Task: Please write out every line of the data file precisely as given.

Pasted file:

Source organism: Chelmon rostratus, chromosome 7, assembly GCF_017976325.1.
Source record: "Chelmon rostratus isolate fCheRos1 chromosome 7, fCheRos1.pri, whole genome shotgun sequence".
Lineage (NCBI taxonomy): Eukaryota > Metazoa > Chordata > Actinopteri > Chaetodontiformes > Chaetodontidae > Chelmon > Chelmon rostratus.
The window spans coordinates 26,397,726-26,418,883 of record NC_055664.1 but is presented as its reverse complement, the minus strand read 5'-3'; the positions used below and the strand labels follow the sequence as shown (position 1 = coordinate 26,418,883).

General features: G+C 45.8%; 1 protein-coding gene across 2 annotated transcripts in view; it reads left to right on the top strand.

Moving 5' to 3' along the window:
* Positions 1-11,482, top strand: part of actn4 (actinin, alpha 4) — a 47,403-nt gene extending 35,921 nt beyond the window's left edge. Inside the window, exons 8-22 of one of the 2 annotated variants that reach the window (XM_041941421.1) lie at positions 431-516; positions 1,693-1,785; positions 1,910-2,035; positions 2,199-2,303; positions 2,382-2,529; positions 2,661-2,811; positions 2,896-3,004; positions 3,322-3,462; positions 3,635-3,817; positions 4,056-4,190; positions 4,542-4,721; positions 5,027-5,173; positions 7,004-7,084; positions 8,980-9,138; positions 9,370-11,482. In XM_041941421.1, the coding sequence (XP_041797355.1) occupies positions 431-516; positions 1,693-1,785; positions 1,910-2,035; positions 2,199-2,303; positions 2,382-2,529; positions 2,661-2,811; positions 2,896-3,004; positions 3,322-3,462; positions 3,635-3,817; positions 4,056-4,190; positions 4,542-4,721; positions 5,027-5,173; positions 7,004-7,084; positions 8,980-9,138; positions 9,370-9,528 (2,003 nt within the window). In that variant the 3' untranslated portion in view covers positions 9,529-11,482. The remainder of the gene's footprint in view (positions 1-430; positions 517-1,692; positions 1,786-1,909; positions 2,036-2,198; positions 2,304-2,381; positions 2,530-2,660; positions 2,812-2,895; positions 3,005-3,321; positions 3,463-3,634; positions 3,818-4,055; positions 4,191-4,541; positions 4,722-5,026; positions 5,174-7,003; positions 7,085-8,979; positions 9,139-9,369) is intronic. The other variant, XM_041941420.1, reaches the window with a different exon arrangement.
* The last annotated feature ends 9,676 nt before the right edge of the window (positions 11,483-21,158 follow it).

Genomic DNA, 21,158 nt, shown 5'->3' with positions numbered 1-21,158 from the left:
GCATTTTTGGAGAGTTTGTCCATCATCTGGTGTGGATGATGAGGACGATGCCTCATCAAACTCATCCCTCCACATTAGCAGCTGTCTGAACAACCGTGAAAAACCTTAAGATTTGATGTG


Source organism: Chelmon rostratus, chromosome 7, assembly GCF_017976325.1.
Source record: "Chelmon rostratus isolate fCheRos1 chromosome 7, fCheRos1.pri, whole genome shotgun sequence".
Lineage (NCBI taxonomy): Eukaryota > Metazoa > Chordata > Actinopteri > Chaetodontiformes > Chaetodontidae > Chelmon > Chelmon rostratus.
The window spans coordinates 26,397,726-26,418,883 of record NC_055664.1 but is presented as its reverse complement, the minus strand read 5'-3'; the positions used below and the strand labels follow the sequence as shown (position 1 = coordinate 26,418,883).

General features: G+C 45.8%; 1 protein-coding gene across 2 annotated transcripts in view; it reads left to right on the top strand.

Moving 5' to 3' along the window:
* Positions 1-11,482, top strand: part of actn4 (actinin, alpha 4) — a 47,403-nt gene extending 35,921 nt beyond the window's left edge. Inside the window, exons 8-22 of one of the 2 annotated variants that reach the window (XM_041941421.1) lie at positions 431-516; positions 1,693-1,785; positions 1,910-2,035; positions 2,199-2,303; positions 2,382-2,529; positions 2,661-2,811; positions 2,896-3,004; positions 3,322-3,462; positions 3,635-3,817; positions 4,056-4,190; positions 4,542-4,721; positions 5,027-5,173; positions 7,004-7,084; positions 8,980-9,138; positions 9,370-11,482. In XM_041941421.1, the coding sequence (XP_041797355.1) occupies positions 431-516; positions 1,693-1,785; positions 1,910-2,035; positions 2,199-2,303; positions 2,382-2,529; positions 2,661-2,811; positions 2,896-3,004; positions 3,322-3,462; positions 3,635-3,817; positions 4,056-4,190; positions 4,542-4,721; positions 5,027-5,173; positions 7,004-7,084; positions 8,980-9,138; positions 9,370-9,528 (2,003 nt within the window). In that variant the 3' untranslated portion in view covers positions 9,529-11,482. The remainder of the gene's footprint in view (positions 1-430; positions 517-1,692; positions 1,786-1,909; positions 2,036-2,198; positions 2,304-2,381; positions 2,530-2,660; positions 2,812-2,895; positions 3,005-3,321; positions 3,463-3,634; positions 3,818-4,055; positions 4,191-4,541; positions 4,722-5,026; positions 5,174-7,003; positions 7,085-8,979; positions 9,139-9,369) is intronic. The other variant, XM_041941420.1, reaches the window with a different exon arrangement.
* The last annotated feature ends 9,676 nt before the right edge of the window (positions 11,483-21,158 follow it).

Genomic DNA, 21,158 nt, shown 5'->3' with positions numbered 1-21,158 from the left:
GCATTTTTGGAGAGTTTGTCCATCATCTGGTGTGGATGATGAGGACGATGCCTCATCAAACTCATCCCTCCACATTAGCAGCTGTCTGAACAACCGTGAAAAACCTTAAGATTTGATGTG